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Influence of two acyclic homoterpenes (Tetranorterpenes) on the foraging behavior of anthonomus grandis Boh

Magalhães, D. M., Borges, M., Laumann, R. A., Woodcock, C. M., Pickett, John ORCID:, Birkett, M. A. and Blassioli-Moraes, Maria Carolina 2016. Influence of two acyclic homoterpenes (Tetranorterpenes) on the foraging behavior of anthonomus grandis Boh. Journal of Chemical Ecology 42 (4) , pp. 305-313. 10.1007/s10886-016-0691-1

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Previous studies have shown that the boll weevil, Anthonomus grandis, is attracted to constitutive and conspecific herbivore-induced cotton volatiles, preferring the blend emitted by cotton at the reproductive over the vegetative stage. Moreover, this preference was paralleled by the release of the acyclic homoterpenes (tetranorterpenes) (E)-4,8-dimethyl-1,3,7-nonatriene (DMNT) and (E,E)-4,8,12-trimethyltrideca-1,3,7,11-tetraene (TMTT) in Delta Opal cotton being higher at the vegetative than at the reproductive stage. Here, we evaluated whether this difference in release of acyclic homoterpenes also occurred in other cotton varieties, and if boll weevils could recognize these compounds as indicators of a specific cotton phenological stage. Results showed that cotton genotypes CNPA TB-90, BRS-293 and Delta Opal all produced higher levels of DMNT and TMTT at the vegetative stage than at the reproductive stage and that these homoterpenes allowed for principal component analysis separation of volatiles produced by the two phenological stages. Electroantennograms confirmed boll weevil antennal responses to DMNT and TMTT. Behavioral assays, using Y-tube olfactometers, showed that adding synthetic homoterpenes to reproductive cotton volatiles (mimicking cotton at the vegetative stage in terms of homoterpene levels) resulted in reduced attraction to boll weevils compared to that to unmodified reproductive cotton. Weevils showed no preference when given a choice between plants at the vegetative stage and the vegetative stage-mimicked plant. Altogether, the results show that DMNT and TMTT are used by boll weevils to distinguish between cotton phenological stages.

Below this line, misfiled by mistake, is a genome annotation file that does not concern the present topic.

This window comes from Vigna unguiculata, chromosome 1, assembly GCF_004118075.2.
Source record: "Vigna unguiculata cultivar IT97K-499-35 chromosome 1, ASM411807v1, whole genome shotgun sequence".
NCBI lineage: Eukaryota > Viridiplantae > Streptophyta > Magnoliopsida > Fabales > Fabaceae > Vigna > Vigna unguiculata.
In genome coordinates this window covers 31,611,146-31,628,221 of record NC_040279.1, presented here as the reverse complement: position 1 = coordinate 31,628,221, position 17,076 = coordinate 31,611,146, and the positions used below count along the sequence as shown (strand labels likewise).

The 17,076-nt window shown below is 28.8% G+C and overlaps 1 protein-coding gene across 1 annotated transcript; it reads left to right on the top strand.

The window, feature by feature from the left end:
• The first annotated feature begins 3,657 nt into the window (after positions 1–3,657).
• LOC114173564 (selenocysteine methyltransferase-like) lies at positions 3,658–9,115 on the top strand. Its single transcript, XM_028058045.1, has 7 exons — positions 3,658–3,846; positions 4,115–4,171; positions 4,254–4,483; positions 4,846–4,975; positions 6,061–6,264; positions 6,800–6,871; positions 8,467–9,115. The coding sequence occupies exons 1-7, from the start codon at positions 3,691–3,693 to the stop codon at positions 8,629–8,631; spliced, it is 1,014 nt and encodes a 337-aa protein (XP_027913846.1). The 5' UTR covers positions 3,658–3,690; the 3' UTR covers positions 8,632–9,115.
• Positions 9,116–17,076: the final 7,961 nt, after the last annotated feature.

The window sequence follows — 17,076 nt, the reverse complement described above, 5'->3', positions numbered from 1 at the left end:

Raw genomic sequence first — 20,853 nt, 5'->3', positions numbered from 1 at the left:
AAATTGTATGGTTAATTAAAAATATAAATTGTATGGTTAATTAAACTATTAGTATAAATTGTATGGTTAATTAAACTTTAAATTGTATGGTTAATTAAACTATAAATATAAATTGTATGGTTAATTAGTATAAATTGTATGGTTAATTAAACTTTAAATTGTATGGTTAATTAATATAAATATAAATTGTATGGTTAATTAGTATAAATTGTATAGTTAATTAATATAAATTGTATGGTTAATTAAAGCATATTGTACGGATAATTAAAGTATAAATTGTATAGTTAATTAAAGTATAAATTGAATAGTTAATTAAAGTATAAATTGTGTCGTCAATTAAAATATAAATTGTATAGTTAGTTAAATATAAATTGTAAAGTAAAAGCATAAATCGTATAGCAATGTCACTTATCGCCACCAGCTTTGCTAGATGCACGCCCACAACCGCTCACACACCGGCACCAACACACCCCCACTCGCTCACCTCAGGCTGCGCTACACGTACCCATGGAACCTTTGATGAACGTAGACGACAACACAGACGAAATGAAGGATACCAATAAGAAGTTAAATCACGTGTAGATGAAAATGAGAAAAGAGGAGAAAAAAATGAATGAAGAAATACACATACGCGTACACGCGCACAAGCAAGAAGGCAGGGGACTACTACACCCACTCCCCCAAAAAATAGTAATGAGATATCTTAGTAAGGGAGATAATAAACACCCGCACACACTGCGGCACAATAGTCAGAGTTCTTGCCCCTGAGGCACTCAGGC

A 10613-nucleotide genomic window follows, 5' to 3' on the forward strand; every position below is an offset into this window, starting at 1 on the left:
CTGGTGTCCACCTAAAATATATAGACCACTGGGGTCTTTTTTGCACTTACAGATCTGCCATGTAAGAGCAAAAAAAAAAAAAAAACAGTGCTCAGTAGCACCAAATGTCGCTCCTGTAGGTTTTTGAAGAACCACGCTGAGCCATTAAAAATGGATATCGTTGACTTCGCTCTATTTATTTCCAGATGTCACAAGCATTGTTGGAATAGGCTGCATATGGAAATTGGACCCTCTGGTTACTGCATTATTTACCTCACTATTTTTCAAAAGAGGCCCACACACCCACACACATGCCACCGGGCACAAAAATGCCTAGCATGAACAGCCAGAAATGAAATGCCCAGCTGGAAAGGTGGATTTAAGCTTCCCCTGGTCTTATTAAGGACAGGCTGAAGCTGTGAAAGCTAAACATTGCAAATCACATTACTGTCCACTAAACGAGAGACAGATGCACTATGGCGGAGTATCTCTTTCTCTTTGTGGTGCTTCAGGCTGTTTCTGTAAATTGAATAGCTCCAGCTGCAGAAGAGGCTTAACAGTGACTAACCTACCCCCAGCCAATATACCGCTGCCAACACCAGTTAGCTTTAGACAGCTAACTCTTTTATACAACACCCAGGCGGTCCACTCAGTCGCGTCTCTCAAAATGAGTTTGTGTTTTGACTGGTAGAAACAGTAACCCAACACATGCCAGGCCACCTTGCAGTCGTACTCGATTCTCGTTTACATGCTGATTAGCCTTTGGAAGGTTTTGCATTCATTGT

Item Type: Article
Date Type: Publication
Status: Published
Schools: Chemistry
Publisher: Springer
ISSN: 0098-0331
Date of First Compliant Deposit: 21 November 2017
Date of Acceptance: 31 March 2016
Last Modified: 15 Nov 2023 22:05

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